Currently, those details are only disclosed if it's requested and often times that means a consumer won't get the information until after a final sale.
Gov. Pat Quinn signed the bill on Sunday. He says the information will help protect consumers before they buy a pet.
The law goes into effect next year.
The mayor of Rantoul hopes that plans to reopen a shuttered pork processing plant on the west side of town come to fruition.
Mayor Neal Williams says the reopening of the 6-year-old Meadowbrook Farms plant on the west end of Rantoul would be a welcome boost. The plant had employed more than 600 people at its height. Williams says when it closed early last year, Rantoul lost the positive ripple effect that work force had sent through the local economy.
"When the plant closed, obviously all those people were no longer here", says Williams. "And it created something of a void. There was no employment for 600 people, and those 600 people weren't buying goods and products in Rantoul."
Trim-Rite Food Corporation, which runs a pork facility in Carpentersville, has made an offer for the Rantoul plant to Stearns Bank, which took it over when Meadowbrook Farms went bankrupt. Construction Manager Kurt Irelan says their plans for Rantoul include both pork processing and hog slaughtering operations. He says the Meadowbrook Farms plant is the best site they've considered, after dropping plans for sites in Rockford and Freeport, and the old Cavel horse slaughtering plant in DeKalb.
Add Decatur and Springfield to the list of Illinois towns thinking about bidding for a role in the reworked FutureGen clean-coal project.
U.S. Sen. Dick Durbin's office says a number of towns have inquired since Mattoon declined to become an underground storage site for carbon dioxide from a retrofitted coal plant in western Illinois. Durbin's office won't say which towns.
Mayor Mike McElroy says Decatur is looking into how many jobs the project might bring.
Springfield Mayor Tim Davlin says the capital city will take a hard look, too.
The Department of Energy last week announced radical changes in FutureGen. Plans to build a new power plant in Mattoon were scrapped in favor of retrofitting an old plant in Meredosia.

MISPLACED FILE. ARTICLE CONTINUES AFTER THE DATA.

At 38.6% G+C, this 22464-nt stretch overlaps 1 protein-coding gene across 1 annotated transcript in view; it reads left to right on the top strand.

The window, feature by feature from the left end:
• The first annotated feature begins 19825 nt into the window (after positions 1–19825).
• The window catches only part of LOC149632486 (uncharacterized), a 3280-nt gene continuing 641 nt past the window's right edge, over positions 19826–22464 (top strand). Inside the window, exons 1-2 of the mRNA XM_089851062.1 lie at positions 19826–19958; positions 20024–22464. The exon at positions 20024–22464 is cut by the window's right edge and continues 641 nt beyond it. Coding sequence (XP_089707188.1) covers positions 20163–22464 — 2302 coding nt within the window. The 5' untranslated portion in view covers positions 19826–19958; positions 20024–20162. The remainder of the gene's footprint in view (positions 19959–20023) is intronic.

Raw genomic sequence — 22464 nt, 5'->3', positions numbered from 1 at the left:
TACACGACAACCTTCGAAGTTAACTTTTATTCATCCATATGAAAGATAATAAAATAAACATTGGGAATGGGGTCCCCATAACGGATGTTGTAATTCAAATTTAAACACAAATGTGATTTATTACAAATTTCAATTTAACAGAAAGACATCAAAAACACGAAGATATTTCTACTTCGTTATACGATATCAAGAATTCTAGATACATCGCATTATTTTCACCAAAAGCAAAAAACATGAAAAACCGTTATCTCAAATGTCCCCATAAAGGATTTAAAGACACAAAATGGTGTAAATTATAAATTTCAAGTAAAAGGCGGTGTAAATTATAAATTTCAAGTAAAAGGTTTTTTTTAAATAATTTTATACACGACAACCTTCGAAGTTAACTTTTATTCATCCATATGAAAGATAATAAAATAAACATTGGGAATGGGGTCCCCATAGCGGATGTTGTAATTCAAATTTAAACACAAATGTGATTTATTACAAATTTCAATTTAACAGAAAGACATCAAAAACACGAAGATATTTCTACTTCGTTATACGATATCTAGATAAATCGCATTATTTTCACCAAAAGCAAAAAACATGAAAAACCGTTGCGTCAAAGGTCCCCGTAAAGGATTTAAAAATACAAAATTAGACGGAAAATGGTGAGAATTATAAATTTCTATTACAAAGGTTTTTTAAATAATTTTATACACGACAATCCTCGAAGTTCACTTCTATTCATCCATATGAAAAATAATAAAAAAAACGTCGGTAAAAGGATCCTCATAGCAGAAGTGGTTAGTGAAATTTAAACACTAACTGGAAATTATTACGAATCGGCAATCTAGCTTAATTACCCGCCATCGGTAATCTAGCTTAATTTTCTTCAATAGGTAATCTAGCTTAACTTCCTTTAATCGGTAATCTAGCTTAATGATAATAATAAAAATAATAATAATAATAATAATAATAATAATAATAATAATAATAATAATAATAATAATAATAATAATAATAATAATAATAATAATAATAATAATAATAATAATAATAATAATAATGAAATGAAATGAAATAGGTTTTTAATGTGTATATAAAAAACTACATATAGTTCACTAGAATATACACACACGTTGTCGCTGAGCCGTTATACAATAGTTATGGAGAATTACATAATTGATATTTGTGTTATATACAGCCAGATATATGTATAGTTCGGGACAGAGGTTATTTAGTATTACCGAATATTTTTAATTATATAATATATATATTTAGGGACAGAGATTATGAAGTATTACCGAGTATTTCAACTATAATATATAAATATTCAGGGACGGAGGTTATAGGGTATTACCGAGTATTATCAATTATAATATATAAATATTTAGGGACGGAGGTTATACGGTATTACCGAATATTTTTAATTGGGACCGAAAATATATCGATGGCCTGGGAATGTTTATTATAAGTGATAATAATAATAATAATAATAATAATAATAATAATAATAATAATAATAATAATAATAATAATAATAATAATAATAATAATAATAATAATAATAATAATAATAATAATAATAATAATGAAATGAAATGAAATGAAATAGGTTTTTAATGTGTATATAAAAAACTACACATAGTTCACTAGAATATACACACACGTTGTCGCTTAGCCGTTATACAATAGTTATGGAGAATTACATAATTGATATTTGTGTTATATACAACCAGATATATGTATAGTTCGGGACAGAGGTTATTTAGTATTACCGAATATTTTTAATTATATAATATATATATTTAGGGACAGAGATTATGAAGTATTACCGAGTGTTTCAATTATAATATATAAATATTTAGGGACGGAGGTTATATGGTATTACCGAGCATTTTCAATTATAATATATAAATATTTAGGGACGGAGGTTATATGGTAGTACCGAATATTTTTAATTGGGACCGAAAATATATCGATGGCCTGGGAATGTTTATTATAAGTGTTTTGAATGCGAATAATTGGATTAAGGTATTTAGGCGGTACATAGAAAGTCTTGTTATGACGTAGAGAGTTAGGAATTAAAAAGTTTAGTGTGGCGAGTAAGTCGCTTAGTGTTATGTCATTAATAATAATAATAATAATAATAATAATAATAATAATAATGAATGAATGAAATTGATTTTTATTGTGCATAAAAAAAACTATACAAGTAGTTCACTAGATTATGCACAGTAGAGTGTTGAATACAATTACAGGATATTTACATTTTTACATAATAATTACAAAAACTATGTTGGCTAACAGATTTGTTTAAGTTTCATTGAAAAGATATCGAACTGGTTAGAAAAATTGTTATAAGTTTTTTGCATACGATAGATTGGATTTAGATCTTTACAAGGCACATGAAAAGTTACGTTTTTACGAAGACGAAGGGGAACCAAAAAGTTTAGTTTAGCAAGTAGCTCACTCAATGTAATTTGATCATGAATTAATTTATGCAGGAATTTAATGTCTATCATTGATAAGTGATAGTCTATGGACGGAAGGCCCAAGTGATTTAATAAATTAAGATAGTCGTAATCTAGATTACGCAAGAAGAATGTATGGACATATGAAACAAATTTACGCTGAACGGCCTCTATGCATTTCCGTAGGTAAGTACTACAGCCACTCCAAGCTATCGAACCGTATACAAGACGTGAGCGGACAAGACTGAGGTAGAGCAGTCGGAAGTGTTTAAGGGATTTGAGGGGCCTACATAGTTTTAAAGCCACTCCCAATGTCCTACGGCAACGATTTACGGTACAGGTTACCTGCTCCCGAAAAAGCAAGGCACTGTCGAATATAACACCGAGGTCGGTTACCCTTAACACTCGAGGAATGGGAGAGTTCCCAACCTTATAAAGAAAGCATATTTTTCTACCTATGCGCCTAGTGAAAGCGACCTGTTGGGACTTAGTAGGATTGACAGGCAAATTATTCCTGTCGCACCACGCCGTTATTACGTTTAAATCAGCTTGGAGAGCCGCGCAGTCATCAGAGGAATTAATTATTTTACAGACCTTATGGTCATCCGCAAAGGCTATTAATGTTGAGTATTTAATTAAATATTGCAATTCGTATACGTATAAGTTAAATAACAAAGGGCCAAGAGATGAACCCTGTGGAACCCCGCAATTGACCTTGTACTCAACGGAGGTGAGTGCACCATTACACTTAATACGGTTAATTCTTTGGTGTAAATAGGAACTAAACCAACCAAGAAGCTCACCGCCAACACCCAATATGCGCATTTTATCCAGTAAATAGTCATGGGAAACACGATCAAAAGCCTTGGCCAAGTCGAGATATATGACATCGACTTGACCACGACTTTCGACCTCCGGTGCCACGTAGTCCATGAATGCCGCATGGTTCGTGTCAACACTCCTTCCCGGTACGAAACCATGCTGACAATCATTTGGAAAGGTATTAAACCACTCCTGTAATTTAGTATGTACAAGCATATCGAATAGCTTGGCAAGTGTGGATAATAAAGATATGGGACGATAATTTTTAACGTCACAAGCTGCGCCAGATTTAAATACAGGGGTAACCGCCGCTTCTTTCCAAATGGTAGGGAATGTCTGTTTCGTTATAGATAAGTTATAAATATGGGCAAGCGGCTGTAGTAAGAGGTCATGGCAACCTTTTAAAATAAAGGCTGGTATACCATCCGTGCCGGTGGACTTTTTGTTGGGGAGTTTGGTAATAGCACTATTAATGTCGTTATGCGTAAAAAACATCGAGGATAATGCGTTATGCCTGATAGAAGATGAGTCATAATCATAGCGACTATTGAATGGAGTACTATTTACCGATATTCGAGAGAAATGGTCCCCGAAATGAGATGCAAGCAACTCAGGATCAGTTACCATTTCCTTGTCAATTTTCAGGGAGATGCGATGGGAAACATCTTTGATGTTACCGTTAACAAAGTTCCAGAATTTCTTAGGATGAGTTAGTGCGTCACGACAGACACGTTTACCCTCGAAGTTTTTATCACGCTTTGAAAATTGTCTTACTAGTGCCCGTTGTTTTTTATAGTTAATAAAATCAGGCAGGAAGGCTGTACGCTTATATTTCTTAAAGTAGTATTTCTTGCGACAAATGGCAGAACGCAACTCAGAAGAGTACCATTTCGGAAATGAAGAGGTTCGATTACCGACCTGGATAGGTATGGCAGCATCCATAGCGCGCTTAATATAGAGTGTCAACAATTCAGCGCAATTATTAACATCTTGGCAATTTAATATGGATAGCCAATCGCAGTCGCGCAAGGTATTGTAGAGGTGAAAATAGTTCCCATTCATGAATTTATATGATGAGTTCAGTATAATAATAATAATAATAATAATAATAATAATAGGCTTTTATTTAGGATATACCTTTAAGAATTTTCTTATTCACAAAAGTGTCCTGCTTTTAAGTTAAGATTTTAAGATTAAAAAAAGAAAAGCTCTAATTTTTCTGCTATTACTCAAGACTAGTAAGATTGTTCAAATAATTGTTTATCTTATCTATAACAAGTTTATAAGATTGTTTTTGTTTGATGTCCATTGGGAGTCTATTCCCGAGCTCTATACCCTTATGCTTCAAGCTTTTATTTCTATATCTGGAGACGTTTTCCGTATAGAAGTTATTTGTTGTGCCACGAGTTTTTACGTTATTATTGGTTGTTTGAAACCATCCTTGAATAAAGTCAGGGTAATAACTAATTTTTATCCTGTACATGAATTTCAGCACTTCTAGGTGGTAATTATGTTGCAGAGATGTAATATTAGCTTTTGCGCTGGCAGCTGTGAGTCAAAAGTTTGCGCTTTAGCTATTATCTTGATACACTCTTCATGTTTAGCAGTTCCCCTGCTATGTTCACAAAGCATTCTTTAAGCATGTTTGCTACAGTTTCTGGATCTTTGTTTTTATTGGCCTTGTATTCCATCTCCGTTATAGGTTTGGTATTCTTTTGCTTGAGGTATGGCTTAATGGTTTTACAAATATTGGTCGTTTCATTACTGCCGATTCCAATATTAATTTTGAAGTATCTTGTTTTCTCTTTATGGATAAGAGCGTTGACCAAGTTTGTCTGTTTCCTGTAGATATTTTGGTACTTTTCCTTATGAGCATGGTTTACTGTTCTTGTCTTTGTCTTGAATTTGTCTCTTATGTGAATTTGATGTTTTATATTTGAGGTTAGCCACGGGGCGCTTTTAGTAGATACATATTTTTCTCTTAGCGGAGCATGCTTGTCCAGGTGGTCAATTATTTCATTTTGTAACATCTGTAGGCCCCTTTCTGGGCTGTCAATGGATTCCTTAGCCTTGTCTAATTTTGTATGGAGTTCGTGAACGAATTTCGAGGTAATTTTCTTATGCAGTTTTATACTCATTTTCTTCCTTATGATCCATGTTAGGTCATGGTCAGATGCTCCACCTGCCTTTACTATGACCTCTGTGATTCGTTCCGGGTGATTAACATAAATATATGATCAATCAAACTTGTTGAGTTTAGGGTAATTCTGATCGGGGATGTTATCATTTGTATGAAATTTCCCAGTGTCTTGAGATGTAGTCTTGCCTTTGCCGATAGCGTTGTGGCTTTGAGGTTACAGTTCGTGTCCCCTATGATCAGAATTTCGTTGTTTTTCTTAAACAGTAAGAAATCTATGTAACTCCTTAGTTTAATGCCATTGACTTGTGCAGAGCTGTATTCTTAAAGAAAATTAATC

The Illinois community that was runner-up to Mattoon in the race to get the original FutureGen project has submitted its interest in the revamped version of the pollution-control project.
But the head of Tuscola Economic Development, Brian Moody, says local leaders need a lot more information on what's now being called FutureGen 2.0. Instead of a brand new coal-burning power plant, the project now involves piping carbon dioxide emissions from other power plants to an underground storage facility. On Wednes+day Mattoon leaders backed out of FutureGen, saying public opinion is against hosting only the CO2 storage site.
Moody says his community needs to know if Douglas County residents would want the site - and if the US Department of Energy will follow through.
"Folks feel like, can we trust any of these folks or not?" Moody said. "To me it's largely about what will they put in writing and what they can solidly commit to, and is that a potential positive for this area."
Moody says raw emotions have led some area lawmakers to call the underground storage concept a dumping ground - he says it's already happening in the Tuscola area with natural gas storage and a coal-burning generator at a local chemical plant.
Moody says Tuscola would have to draft a new plan since they don't have an option on the land once proposed for FutureGen.
The head of a Coles County economic development group says her community is bowing out of the FutureGen project if it doesn't revert back to its original form.